Autumn on the Eastside

After mild weather, rainstorms, and big trees of the Western Sierras, we crossed Bishop Pass into the colder, drier Eastern Sierras (in the rain shadow) into autumn chill. Bitter wind met us at the pass, along with a couple just finishing North-South Lake Loop for THEIR 40th anniversary! (This 54-mile loop links North and South lakes by crossing Piute Pass, then down to JMT, up Evolution Basin over Muir Pass, down to Kings River and over Bishop Pass.) We now realized we were also doing most of this loop as part of our larger trek. Like the famed JMT, David had not realized existence or popularity of this loop while planning our trip. Turns out most hikers do a “car switch” or take public bus 12 road-miles between the lakes. We took trails across.

We got our last box at Parchers Resort below South Lake . All cabins rented but owner let us use her cabin to wash up the next day; although the café was closed for renovation, lobby and coffee were warm on a chilly morning. The owners recently bought Parchers, a favorite vacation spot for their family for many years. They’ve done the JMT and love thru-hikers.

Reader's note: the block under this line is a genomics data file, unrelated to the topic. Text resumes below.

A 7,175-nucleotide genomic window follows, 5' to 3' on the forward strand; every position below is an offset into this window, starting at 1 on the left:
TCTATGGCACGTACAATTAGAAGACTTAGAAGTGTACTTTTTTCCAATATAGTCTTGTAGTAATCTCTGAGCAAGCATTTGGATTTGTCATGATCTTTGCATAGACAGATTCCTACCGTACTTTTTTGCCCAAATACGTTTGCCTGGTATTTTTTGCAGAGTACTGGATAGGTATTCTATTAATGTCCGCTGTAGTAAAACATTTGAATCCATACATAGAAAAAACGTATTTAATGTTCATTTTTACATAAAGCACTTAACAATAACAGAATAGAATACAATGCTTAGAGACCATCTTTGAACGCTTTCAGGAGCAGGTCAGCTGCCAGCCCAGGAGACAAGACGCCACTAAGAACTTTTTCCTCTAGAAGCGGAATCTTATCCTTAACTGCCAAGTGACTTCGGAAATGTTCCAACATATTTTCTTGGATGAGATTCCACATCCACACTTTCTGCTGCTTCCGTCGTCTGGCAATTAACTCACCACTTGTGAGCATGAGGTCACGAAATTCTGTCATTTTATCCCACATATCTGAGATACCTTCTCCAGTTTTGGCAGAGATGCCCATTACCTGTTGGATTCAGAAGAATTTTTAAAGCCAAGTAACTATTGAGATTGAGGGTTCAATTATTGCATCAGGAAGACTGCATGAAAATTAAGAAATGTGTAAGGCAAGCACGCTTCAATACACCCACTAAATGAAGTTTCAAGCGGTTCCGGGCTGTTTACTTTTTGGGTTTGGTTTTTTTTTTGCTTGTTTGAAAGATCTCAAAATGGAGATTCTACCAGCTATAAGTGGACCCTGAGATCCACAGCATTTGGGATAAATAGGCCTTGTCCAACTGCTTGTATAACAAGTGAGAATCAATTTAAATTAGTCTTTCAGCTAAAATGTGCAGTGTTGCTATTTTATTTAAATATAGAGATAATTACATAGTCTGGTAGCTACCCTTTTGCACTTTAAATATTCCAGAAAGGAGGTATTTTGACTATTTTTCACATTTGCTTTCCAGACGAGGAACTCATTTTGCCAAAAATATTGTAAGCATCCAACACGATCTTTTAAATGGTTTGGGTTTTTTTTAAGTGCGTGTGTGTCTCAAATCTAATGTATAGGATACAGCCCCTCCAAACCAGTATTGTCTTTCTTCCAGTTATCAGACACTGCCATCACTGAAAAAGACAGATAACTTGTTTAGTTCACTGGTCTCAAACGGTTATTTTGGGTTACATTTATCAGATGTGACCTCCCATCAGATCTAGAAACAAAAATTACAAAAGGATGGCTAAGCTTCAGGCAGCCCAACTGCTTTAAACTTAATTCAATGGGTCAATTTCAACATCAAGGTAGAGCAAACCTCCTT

We liked solitude of Table Mountain pass, along with Tyee (where we saw a day hiker and dog) and George Lakes (one tent). An old photo shows us crossing this this pass in 1977 (see Camp16 on map below). I thought perhaps this was the long mellow pass that slowed David down in 1977, but he thinks Muir Pass.

We dropped down long switchbacks to gleaming Sabrina Lake; David recalled a similar descent last day of 1977 trip, so perhaps near the end of our loop? We had planned on a big restaurant brunch at the lake café, which did not disappoint, including pie! We then hiked road to North Lake and soon were climbing up Piute Pass along hanging basins and striped granite towers that again seemed familiar. At gorgeous Loch Lake, we met anglers returning from a few days in trailless basins on other side of Piute; I regretted lack of time to visit the vast Desolation Basin.

At Piute and French Creek junction (after five crossings!) and southbound trail to JMT, we met hikers we had seen near Muir Pass. “The figure-eight people!” said one, referring to the shape of our loop. We headed north over rocky Pine Pass to Honeymoon Lake, where we would camp, then hike up Italy Pass to see if we came this way in 1977. The lake was cold, windy, and crowded. Fish jumping but no one fished! We met two European guys who come to the Sierras every summer. The Alps are too civilized, one said. “The ‘huts’ are like a hotel. Here is wilderness. We can go where we want, camp where we want.”